Race to the top

I always wanted my first marathon to be a memorable one. This pretty much fulfilled that objective in every way.

Leif Christensen

In 2015, Leif and his partner Melissa Lloyd, 29, took on the world’s toughest mountain marathon, the Tenzing Hilary Everest Marathon. Taking place 5,364m above sea level, the marathon requires a 17-day trek through the Himalayas just to get to the starting line.

Here Leif recalls the decision-making process, the training and the highs and lows of the couple’s epic feat.

Leif in NepalLeif in Nepal
Leif in Nepal

Leif’s story

“We were browsing the internet searching for our next adventure when we came across an agency offering a cheap price to do the Everest Base Camp.

Once we started looking into it, we discovered Nepal had much more to offer than just the Everest Base Camp trek [such as climbing mountain] Island Peak, which is situated about two days hike from Mt Everest.

We are both keen distance runners, so naturally we were very excited to also discover the existence of the Tenzing Hilary Everest Marathon.

We were both questioning whether or not [we could run the marathon] and if our bodies could go the distance (considering numerous injuries).

We discussed it for a few days, eventually deciding to just give it a go and not be too worried about how well we may or may not do the race but to focus more on enjoying the adventure of it all.

Melissa taking on the challengeMelissa taking on the challenge
Melissa taking on the challenge

Completing the marathon became secondary to the adventure and the dream that was actually taking shape right in front of us.

So, we took the plunge, paid the entry fee, booked the Everest Base Camp trek and Island Peak climb and then everything else fell into place around it.

Some people laughed and told us we were crazy, others couldn't quite grasp the magnitude of it all.

We started our fundraising efforts for Riding for the Disabled SA and then for The Australian Himalayan Foundation.

It was then this adventure we had dreamed up for ourselves became more 'tangible' to other people as they could see it was being spurred along by a fundraising campaign.

Keeping warm inside their Kathmandu sleeping bagsKeeping warm inside their Kathmandu sleeping bags
Keeping warm inside their Kathmandu sleeping bags

As for training for the marathon, we both were already regular runners and we participate in a range of other physical activities, such as bike riding, surf lifesaving, swimming and paragliding. We have hiked and climbed in Venezuela, hiked in various locations throughout Tasmania and I have walked the Inca Trail in Peru.

Overall we had a decent level of fitness, but once we signed up for the marathon we really started training in earnest.

Weekly mileage increased gradually until I was routinely doing 80-100kms a week plus a number of bike sessions and other cross training.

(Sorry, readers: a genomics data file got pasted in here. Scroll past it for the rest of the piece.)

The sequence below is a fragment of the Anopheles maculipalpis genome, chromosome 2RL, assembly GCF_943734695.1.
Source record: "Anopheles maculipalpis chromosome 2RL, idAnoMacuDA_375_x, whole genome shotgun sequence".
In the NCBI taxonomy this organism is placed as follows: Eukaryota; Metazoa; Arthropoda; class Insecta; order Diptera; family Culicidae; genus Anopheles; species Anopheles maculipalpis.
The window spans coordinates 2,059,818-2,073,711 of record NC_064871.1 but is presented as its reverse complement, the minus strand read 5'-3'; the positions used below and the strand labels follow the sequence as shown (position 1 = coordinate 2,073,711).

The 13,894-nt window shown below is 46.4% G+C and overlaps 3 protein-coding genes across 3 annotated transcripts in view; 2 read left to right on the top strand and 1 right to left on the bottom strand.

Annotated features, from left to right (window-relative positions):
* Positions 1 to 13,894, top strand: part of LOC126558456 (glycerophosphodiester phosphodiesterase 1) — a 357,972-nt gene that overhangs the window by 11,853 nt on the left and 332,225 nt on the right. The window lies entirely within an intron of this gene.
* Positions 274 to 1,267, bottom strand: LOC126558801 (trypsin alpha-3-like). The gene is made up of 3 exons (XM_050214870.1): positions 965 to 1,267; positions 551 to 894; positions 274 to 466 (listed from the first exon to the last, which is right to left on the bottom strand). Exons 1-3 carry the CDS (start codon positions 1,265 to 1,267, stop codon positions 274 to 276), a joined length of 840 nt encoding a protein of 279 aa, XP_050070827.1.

Running the marathon was gruelling in every way I had anticipated – and then more. I did not expect there to be so many steps up and down, or for the trail to be so unforgiving on the legs. Every moment was an effort to stay upright and moving forwards.

Taking a break on the mountainTaking a break on the mountain
Taking a break on the mountain

There was no smooth place to put a foot down so your leg muscles were constantly engaged. Running normally on flat ground involves finding a nice rhythm to settle into and find your stride, but when you’re running down from Mt Everest through the Himalaya area this is not possible.

I thought I had ‘hit a wall’ at about 30kms into the race. My legs were shaking and I was really struggling to control my descents. I had twisted both ankles at different points earlier in the race and was starting to get worried I would fall over because my legs kept giving out on me.

It was at this point I thought my body might not have the energy it needed to get me to the finish line.

Prayer flags dot the landscapePrayer flags dot the landscape
Prayer flags dot the landscape

[The terrain was] hills, hills and more hills. My GPS running watch recorded a total of only three minutes running time on flat ground!

All the trails were rocky and I think we trod on pretty much every type of ground surface possible, i.e. snow, ice, rocks (of all sizes), mud, sand, dirt – and even yak poo! It was generally sunny and warm during the day, but night time got down to – 10 degrees.

After six hours on the move, I crossed the finish line and felt a mixture of pride and total relief at the achievement of what we had just completed.

The whole adventure was epic and we would absolutely do it again. My only advice to others wanting to run the marathon is do lots of hill running on uneven and rocky ground and lots and lots of squats in the gym!”

South Australia’s Leif Christensen and Melissa Lloyd recently took on the world’s toughest mountain marathon: the Tenzing Hilary Everest Marathon. Here Leif reviews the Kathmandu gear that got him there.

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